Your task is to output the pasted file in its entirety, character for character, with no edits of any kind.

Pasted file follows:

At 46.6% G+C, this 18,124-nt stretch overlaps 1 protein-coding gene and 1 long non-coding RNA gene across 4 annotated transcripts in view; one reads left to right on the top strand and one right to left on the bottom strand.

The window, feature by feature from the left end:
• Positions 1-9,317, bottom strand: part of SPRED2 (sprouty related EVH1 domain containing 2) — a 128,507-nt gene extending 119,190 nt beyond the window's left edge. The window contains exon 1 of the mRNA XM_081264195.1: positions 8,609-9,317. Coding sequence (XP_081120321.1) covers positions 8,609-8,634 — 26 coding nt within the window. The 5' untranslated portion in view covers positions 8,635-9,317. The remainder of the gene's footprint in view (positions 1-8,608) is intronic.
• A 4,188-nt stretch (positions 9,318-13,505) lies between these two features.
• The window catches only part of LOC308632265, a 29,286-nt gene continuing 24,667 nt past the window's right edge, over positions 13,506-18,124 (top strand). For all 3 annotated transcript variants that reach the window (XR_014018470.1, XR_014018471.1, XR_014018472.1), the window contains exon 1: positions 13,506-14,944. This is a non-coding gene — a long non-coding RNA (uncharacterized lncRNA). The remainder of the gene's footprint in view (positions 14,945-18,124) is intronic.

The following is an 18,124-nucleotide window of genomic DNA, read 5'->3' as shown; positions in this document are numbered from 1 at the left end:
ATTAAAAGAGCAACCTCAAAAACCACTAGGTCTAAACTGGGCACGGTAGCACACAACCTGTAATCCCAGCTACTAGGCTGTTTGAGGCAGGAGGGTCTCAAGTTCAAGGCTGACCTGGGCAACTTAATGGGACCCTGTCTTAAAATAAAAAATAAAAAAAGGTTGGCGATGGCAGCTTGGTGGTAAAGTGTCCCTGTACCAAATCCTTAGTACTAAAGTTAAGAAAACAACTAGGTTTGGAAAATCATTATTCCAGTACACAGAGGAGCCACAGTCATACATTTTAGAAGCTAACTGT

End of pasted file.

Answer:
At 46.6% G+C, this 18,124-nt stretch overlaps 1 protein-coding gene and 1 long non-coding RNA gene across 4 annotated transcripts in view; one reads left to right on the top strand and one right to left on the bottom strand.

The window, feature by feature from the left end:
• Positions 1-9,317, bottom strand: part of SPRED2 (sprouty related EVH1 domain containing 2) — a 128,507-nt gene extending 119,190 nt beyond the window's left edge. The window contains exon 1 of the mRNA XM_081264195.1: positions 8,609-9,317. Coding sequence (XP_081120321.1) covers positions 8,609-8,634 — 26 coding nt within the window. The 5' untranslated portion in view covers positions 8,635-9,317. The remainder of the gene's footprint in view (positions 1-8,608) is intronic.
• A 4,188-nt stretch (positions 9,318-13,505) lies between these two features.
• The window catches only part of LOC308632265, a 29,286-nt gene continuing 24,667 nt past the window's right edge, over positions 13,506-18,124 (top strand). For all 3 annotated transcript variants that reach the window (XR_014018470.1, XR_014018471.1, XR_014018472.1), the window contains exon 1: positions 13,506-14,944. This is a non-coding gene — a long non-coding RNA (uncharacterized lncRNA). The remainder of the gene's footprint in view (positions 14,945-18,124) is intronic.

The following is an 18,124-nucleotide window of genomic DNA, read 5'->3' as shown; positions in this document are numbered from 1 at the left end:
ATTAAAAGAGCAACCTCAAAAACCACTAGGTCTAAACTGGGCACGGTAGCACACAACCTGTAATCCCAGCTACTAGGCTGTTTGAGGCAGGAGGGTCTCAAGTTCAAGGCTGACCTGGGCAACTTAATGGGACCCTGTCTTAAAATAAAAAATAAAAAAAGGTTGGCGATGGCAGCTTGGTGGTAAAGTGTCCCTGTACCAAATCCTTAGTACTAAAGTTAAGAAAACAACTAGGTTTGGAAAATCATTATTCCAGTACACAGAGGAGCCACAGTCATACATTTTAGAAGCTAACTGT